After reading this post on designing UI flows, I mapped out the essential steps a user would go through in order to plan and share a trip, coming up with the idea of a digital travel agent to help each user. Having a complex engine simplified into a single search bar encompassed the feeling of a concierge that would go to lengths to help the user.
Next, I created wireframe sketches to illustrate the main flow. I hypothesized that users would most need access to trip planning, itineraries in progress, and group chats, and included icons in the bottom menu for all of these.
When the opportunity arose to meet a few friends (including a UX designer) for happy hour at a bar, I packed my laptop to go with me. Call it guerrilla testing. Each person played around with the Axure prototype as I observed and asked them questions.
I learned that users didn’t want their travel to be limited by one location. The ability to add multiple destinations or make the trip one-way are all travel considerations that I hadn’t initially taken into account. Additionally, one user wanted to search for trips by activity (‘Good places to kayak’), which prompted me to consider how else Agent could act as a concierge.
For the most part, users understood the solution to the problem and thought the app had a lot of potential. However, not having all screens built out caused some users to be confused about the flow of inviting group members to join trips.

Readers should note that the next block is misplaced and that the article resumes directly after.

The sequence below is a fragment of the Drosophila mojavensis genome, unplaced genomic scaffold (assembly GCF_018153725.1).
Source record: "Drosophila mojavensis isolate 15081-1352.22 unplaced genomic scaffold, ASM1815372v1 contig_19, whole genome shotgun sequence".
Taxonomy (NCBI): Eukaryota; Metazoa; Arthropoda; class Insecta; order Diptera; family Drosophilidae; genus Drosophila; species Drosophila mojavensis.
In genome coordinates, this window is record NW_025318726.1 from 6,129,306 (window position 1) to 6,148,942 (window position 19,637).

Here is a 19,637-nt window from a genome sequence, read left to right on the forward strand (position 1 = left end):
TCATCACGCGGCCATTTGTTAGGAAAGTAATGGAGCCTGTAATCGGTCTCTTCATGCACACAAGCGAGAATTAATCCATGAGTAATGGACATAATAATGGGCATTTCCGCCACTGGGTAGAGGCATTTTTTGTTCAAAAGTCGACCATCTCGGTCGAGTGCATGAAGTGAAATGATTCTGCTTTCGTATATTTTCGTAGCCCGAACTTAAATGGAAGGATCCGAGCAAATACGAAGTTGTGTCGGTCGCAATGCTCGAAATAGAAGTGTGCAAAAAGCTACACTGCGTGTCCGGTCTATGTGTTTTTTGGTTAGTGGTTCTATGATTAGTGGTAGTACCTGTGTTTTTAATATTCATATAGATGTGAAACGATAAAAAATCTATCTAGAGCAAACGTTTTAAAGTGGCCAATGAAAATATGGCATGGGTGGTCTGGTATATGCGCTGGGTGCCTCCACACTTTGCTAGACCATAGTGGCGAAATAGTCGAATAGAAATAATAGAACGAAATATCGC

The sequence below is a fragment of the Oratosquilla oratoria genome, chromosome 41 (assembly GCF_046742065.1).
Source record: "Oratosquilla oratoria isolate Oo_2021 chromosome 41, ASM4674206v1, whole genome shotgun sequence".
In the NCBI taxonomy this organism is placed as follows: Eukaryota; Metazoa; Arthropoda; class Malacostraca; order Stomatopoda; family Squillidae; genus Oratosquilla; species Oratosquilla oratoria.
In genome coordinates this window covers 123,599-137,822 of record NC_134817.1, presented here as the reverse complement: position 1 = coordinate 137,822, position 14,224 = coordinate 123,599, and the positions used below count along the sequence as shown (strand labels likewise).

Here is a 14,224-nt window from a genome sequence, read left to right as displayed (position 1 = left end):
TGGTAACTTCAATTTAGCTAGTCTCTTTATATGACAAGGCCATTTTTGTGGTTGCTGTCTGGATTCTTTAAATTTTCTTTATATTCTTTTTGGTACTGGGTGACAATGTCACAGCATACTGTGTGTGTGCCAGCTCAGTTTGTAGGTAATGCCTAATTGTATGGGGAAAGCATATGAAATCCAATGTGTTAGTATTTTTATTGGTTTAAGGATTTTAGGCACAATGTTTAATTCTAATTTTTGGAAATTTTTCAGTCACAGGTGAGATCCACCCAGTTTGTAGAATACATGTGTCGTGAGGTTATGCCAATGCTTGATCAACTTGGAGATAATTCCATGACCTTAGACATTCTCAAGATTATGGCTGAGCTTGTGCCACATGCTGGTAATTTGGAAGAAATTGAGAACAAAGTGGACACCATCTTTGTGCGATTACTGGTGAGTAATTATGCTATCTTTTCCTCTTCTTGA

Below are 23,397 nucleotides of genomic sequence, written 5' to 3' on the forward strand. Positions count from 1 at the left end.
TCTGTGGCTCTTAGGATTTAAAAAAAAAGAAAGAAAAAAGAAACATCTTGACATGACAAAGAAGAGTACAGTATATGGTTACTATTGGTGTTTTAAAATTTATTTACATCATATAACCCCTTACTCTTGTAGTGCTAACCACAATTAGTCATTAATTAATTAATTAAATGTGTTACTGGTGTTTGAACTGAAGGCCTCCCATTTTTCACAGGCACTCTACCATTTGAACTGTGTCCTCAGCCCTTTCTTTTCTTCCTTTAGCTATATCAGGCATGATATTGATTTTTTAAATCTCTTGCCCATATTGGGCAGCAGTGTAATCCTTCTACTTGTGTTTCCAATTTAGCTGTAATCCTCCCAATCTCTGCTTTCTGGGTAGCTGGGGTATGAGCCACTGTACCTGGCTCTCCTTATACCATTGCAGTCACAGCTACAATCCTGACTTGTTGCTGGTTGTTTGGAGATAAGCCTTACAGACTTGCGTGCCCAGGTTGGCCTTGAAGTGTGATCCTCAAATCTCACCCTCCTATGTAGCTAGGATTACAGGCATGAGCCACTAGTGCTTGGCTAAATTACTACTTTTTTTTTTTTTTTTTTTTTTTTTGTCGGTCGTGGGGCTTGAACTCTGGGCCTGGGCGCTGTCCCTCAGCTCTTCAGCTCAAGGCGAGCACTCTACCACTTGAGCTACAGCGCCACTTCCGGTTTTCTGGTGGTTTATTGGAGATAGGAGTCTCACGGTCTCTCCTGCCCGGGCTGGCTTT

Branding and Design
Since travel can be expensive, Agent needed to have a trustworthy, simple interface that would make people feel comfortable conducting transactions with large amounts of money. I wanted the app to feel modern, confident, and sleek. I did this by choosing simple iconography, clean lines, and a color palette of navy and bright blue.
During the last week of class, everyone gave a 5-7 minute presentation on their findings and prototype. I built a short Keynote deck, and walked people through my process. I answered questions about the design decisions I made, and got a few chuckles at my guerrilla user testing in a bar. By the end of it, I had a lot of people on board with having a simple, mobile travel Agent!
Consistency is key. I chose the colors of certain buttons to reflect airline colors, but it didn’t translate for the audience. Instead, users were confused as to whether buttons with different colors where “clickable” or not. User interface is just as important as the structural design of a product, because it acts as a signifier for how a product can be used.
Balance breadth with depth. In creating the initial prototype for users to test, I focused on going in-depth with a higher-fidelity mockup instead of building lower-fidelity wireframes that fully demonstrated an end-to-end experience. This caused some confusion during user testing that could have easily been avoided. I learned that UI comes secondary to proper architecture and user flow. If something doesn't make sense for the user, no matter how cool-looking it is, there's a high likelihood the user won't stick around.
Tina is outgoing, insightful and persuasive. I think she'll tear it up as a UXer.
Max Eichbaum, SVC UX I Teacher